- Canceling a portion of student loan debt remains broadly supported and increases the share who say Biden has kept his promises.
- Bipartisan majorities support limiting stock trading by members of Congress and federal judges.
- Nearly two in three support making Daylight Saving Time permanent.
Canceling Some Student Loan Debt Remains Popular and Is Most Supported By Younger, Black, and Hispanic Americans
Almost three in five Americans support canceling at least a portion of student loan debt, including nearly two in three of those under the age of 45 (64%). Three in five independents (59%) also support the idea.
Canceling a Portion of Federal Student Loan Debt Leads a Majority to Say Biden Has Kept Campaign Promises
The greatest increases in perceptions that Biden has kept his campaign promises occur among independents (+10), Republicans (+10), and white Americans (+8), leading a majority of independents to say he has kept his promises (54%).
Nearly Three in Four Americans Support Legislation to Limit Stock Trading by Members of Congress and Federal Judges
A version of the question that also asks about limiting the ability of Supreme Court Justices and other federal judges to trade stock garners a slightly lower level of support than a version that only asks about members of Congress.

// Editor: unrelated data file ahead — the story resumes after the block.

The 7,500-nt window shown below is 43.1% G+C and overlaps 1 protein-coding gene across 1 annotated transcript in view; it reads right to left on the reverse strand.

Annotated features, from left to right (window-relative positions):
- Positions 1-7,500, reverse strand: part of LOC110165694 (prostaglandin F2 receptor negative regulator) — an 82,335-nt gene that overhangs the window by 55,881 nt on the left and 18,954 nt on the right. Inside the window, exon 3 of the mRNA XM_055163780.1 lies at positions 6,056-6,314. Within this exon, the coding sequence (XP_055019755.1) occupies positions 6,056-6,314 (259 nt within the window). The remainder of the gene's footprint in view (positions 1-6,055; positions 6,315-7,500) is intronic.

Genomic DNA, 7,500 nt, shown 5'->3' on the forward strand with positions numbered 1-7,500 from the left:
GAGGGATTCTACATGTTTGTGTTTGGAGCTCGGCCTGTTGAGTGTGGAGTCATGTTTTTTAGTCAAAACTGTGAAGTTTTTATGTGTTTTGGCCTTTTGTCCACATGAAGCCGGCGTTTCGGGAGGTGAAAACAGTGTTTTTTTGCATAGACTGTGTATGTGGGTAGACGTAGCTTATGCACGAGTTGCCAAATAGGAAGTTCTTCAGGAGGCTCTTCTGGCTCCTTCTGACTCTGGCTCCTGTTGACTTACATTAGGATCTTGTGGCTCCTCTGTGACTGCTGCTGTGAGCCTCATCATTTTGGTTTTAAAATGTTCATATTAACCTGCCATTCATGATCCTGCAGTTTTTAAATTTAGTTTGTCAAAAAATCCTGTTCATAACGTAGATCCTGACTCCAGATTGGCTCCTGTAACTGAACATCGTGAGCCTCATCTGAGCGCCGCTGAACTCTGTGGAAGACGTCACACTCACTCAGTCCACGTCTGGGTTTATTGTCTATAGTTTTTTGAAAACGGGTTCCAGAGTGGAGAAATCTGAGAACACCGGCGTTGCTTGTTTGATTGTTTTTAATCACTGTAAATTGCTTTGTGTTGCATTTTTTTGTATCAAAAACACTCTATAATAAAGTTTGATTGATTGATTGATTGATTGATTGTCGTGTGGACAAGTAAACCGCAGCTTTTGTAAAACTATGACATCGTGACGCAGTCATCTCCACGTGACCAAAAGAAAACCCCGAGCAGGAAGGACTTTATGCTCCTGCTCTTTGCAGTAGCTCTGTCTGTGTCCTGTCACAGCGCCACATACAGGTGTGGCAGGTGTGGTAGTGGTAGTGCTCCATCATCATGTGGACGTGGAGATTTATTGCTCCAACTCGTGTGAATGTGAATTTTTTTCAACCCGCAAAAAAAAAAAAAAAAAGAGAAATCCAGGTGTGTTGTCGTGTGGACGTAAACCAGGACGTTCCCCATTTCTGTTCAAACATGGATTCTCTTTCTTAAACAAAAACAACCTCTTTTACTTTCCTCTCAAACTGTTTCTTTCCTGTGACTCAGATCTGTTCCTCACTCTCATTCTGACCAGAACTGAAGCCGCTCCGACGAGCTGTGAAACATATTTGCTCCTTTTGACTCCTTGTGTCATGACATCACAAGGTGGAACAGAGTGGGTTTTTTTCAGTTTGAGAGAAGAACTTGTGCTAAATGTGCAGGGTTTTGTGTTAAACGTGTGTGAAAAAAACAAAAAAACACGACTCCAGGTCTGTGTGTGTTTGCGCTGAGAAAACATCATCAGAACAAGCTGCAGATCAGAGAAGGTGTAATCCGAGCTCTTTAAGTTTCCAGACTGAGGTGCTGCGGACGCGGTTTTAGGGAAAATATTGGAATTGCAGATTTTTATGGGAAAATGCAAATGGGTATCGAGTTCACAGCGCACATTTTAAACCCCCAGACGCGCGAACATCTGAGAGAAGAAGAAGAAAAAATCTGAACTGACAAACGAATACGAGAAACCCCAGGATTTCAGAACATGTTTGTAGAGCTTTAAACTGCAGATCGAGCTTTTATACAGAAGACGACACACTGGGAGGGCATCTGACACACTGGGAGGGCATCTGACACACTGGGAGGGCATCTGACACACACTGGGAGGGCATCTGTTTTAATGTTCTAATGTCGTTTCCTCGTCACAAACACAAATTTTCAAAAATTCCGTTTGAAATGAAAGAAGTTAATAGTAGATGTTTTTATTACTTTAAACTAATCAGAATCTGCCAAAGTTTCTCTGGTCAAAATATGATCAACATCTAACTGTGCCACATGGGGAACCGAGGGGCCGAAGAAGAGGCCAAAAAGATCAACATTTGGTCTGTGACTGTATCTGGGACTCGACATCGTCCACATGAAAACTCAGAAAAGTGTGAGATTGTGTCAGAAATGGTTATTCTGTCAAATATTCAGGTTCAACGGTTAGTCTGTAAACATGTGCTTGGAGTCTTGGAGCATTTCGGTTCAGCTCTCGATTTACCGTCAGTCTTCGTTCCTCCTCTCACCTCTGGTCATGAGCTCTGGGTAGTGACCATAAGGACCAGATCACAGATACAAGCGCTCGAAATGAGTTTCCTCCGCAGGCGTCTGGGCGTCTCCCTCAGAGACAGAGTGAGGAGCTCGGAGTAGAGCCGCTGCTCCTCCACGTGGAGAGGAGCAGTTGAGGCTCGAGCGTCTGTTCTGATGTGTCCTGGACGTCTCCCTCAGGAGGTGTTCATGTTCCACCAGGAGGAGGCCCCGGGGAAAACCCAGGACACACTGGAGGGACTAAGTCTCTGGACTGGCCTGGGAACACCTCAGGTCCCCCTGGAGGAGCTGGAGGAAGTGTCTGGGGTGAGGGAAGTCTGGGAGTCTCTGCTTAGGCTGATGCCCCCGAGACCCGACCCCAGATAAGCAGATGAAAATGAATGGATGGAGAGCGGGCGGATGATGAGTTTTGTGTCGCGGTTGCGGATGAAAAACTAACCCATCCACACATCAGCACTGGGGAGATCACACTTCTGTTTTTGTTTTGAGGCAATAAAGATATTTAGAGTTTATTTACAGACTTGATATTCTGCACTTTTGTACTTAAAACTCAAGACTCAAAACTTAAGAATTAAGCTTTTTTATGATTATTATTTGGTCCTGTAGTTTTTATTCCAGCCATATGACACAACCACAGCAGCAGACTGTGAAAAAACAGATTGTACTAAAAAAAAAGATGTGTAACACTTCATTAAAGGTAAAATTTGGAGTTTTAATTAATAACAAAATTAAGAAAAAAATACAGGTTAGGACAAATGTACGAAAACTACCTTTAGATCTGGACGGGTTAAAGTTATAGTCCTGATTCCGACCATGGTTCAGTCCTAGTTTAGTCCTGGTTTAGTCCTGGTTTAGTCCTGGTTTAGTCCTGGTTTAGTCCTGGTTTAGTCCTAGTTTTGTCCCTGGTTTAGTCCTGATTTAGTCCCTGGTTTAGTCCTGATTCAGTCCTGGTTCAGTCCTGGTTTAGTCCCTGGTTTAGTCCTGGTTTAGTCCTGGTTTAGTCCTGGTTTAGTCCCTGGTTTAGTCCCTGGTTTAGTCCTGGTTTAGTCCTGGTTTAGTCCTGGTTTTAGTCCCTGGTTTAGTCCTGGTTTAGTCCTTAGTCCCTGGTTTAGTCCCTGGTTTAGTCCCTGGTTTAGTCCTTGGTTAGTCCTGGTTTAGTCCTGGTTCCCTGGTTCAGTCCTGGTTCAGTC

Bipartisan Support Exists for Making Daylight Saving Time Permanent
Majorities of every partisan and racial group support the change. Those most recently employed in white collar work (68%) are more supportive than blue collar (61%) or service industry (60%) Americans.
Almost Half of Americans Hold Favorable Views of Tom Brady, But His Favorability Drops When People Hear He Un-Retired
Upon initial ask, nearly half of Americans view Tom Brady favorably. When introducing his un-retirement from the NFL, his favorability drops 7 points, with a plurality of liberal Democrats viewing him unfavorably (42%).
About The Study
This release features findings from national online surveys of 1,000 registered voters conducted March 17-21, 2022. Additional interviews were conducted among 107 Hispanic voters, 102 African American voters, 96 independents without a partisan lean, and 79 Asian American and Pacific Islander voters.